Real change cannot be enacted from a detached, theoretical perspective, nor can it be achieved if our goal is to simply feed our ego or gain plus points in heaven. Sometimes, it starts with lowering our pride, admitting that we do not know it all, and asking what we can do to help through community forums and immersions.
Last summer, I visited a community in Rizal and stayed with a foster family for three days and two nights, as partial fulfilment of my requirements for Theology class. I personally experienced how easy it was to develop preconceived notions of what the residents need: food, water, even just a temporary companion. But their main problems were far more complex than anything we could have ever imagined. We listened to the fishermen grieve about unstable income brought by the rainy season, and their wives complain about livelihood for them was either weaving products out of water lilies, or nothing at all. One mother even expressed her desire for inclusive education for her deaf and mute daughter, which I wouldn’t have figured out until she tried to speak to me in American sign language.
Once we gain a deeper understanding of what they’re going through, it’s time we empower them to fill in these gaps. Teach them the skills needed to pull themselves out of destitution, provide them with the platform they need to voice out their concerns, or simply refer them to any connections whom they can approach – anything, as long as we are merely the catalyst for their action.
There’s a famous metaphor that references this concept of empowerment: we must teach an individual to fish, instead of giving them fish. Doing the former allows them to be self-sufficient, as opposed to simply receiving what others are willing to give.
Of course, it helps to allow our solidarity with them to reflect in our everyday actions. For instance, if we learn of the importance a few hundred pesos can make in the lives of small businesses, we can choose to allot a portion of our earnings to purchase from local vendors. Maybe we can advocate for fair wages and working hours for laborers across all industries. There’s even power in exercising suffrage: if we encounter groups whose plight is not even recognized by our current administration, it would make all the difference if we got behind candidates who took them into consideration. In this way, we do our part in pushing for systemic reform without overshadowing those we wish to serve.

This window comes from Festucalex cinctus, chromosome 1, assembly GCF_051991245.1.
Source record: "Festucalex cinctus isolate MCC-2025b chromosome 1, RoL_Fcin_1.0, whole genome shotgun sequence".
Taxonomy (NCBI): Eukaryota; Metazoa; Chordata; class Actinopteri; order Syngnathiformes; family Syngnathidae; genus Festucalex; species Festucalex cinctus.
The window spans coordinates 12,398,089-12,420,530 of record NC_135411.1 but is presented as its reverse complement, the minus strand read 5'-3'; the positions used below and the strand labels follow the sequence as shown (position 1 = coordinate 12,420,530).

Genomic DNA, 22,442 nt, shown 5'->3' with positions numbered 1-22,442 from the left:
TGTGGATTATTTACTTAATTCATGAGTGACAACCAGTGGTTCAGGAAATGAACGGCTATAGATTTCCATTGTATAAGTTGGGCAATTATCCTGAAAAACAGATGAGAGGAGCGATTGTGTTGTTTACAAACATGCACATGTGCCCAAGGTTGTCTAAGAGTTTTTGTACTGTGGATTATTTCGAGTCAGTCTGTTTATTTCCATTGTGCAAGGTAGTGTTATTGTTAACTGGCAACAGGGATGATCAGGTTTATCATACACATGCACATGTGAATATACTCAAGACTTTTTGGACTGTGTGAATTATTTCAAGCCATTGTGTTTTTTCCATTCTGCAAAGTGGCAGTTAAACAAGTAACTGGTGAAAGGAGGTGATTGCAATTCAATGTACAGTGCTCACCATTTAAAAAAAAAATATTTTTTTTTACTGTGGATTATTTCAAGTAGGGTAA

We are not here to swoop in from the sky and save them from their current state. To achieve true and inclusive progress, we must relegate ourselves to life as the sidekick, whose job is to help the real hero of the story.
It’s not automatically a bad thing to assume that the best way to express care and concern is by taking action. What makes this behavior problematic is if we refuse to redirect our focus from ourselves to the communities in need of our help. We are not here to swoop in from the sky and save them from their current state. To achieve true and inclusive progress, we must relegate ourselves to life as the sidekick, whose job is to help the real hero of the story.
Angel resides in Quezon City, Philippines and is currently a Sensereporter Intern for Makesense Philippines. Her role focuses on creating content that aims to shed a light on pressing social issues across Asia. Angel is an advocate for many causes but feels particularly passionate about mental health and community empowerment through education and livelihood.
Aimee is from Los Baños, Laguna and an incoming Architecture student at De La Salle – College of Saint Benilde. She is also part of The Initiative PH, Youth Force 2030 PH, and Redefy PH, and her main role revolves around graphic design. She is passionate about climate change and mental health.
Era is a Legal Management graduate from Ateneo de Manila University, residing in Laguna, Philippines. She is also a self-taught illustrator/artist. Her main advocacies include children’s welfare and women’s rights.